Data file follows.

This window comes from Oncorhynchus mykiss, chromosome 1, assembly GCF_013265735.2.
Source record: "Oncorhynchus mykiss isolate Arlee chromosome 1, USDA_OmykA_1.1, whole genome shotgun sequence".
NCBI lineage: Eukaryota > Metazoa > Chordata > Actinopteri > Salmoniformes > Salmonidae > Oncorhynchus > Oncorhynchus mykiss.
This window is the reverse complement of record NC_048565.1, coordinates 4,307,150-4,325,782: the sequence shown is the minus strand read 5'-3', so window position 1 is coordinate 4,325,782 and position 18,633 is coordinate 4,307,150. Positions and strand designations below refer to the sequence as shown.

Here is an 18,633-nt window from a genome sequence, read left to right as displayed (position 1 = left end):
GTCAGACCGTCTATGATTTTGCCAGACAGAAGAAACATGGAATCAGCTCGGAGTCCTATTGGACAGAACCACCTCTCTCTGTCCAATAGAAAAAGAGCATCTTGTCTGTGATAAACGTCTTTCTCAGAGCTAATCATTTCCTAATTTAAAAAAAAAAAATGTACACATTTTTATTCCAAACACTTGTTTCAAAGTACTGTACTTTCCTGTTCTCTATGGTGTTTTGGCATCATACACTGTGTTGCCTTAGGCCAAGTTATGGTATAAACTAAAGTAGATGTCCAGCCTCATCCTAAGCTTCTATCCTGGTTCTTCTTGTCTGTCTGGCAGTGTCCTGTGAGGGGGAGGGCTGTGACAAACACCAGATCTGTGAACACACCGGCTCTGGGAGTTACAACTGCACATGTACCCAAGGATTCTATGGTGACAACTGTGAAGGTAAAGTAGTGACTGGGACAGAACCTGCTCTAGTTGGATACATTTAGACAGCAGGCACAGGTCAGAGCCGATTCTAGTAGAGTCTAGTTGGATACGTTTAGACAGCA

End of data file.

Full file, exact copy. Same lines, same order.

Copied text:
This window comes from Oncorhynchus mykiss, chromosome 1, assembly GCF_013265735.2.
Source record: "Oncorhynchus mykiss isolate Arlee chromosome 1, USDA_OmykA_1.1, whole genome shotgun sequence".
NCBI lineage: Eukaryota > Metazoa > Chordata > Actinopteri > Salmoniformes > Salmonidae > Oncorhynchus > Oncorhynchus mykiss.
This window is the reverse complement of record NC_048565.1, coordinates 4,307,150-4,325,782: the sequence shown is the minus strand read 5'-3', so window position 1 is coordinate 4,325,782 and position 18,633 is coordinate 4,307,150. Positions and strand designations below refer to the sequence as shown.

Here is an 18,633-nt window from a genome sequence, read left to right as displayed (position 1 = left end):
GTCAGACCGTCTATGATTTTGCCAGACAGAAGAAACATGGAATCAGCTCGGAGTCCTATTGGACAGAACCACCTCTCTCTGTCCAATAGAAAAAGAGCATCTTGTCTGTGATAAACGTCTTTCTCAGAGCTAATCATTTCCTAATTTAAAAAAAAAAAATGTACACATTTTTATTCCAAACACTTGTTTCAAAGTACTGTACTTTCCTGTTCTCTATGGTGTTTTGGCATCATACACTGTGTTGCCTTAGGCCAAGTTATGGTATAAACTAAAGTAGATGTCCAGCCTCATCCTAAGCTTCTATCCTGGTTCTTCTTGTCTGTCTGGCAGTGTCCTGTGAGGGGGAGGGCTGTGACAAACACCAGATCTGTGAACACACCGGCTCTGGGAGTTACAACTGCACATGTACCCAAGGATTCTATGGTGACAACTGTGAAGGTAAAGTAGTGACTGGGACAGAACCTGCTCTAGTTGGATACATTTAGACAGCAGGCACAGGTCAGAGCCGATTCTAGTAGAGTCTAGTTGGATACGTTTAGACAGCA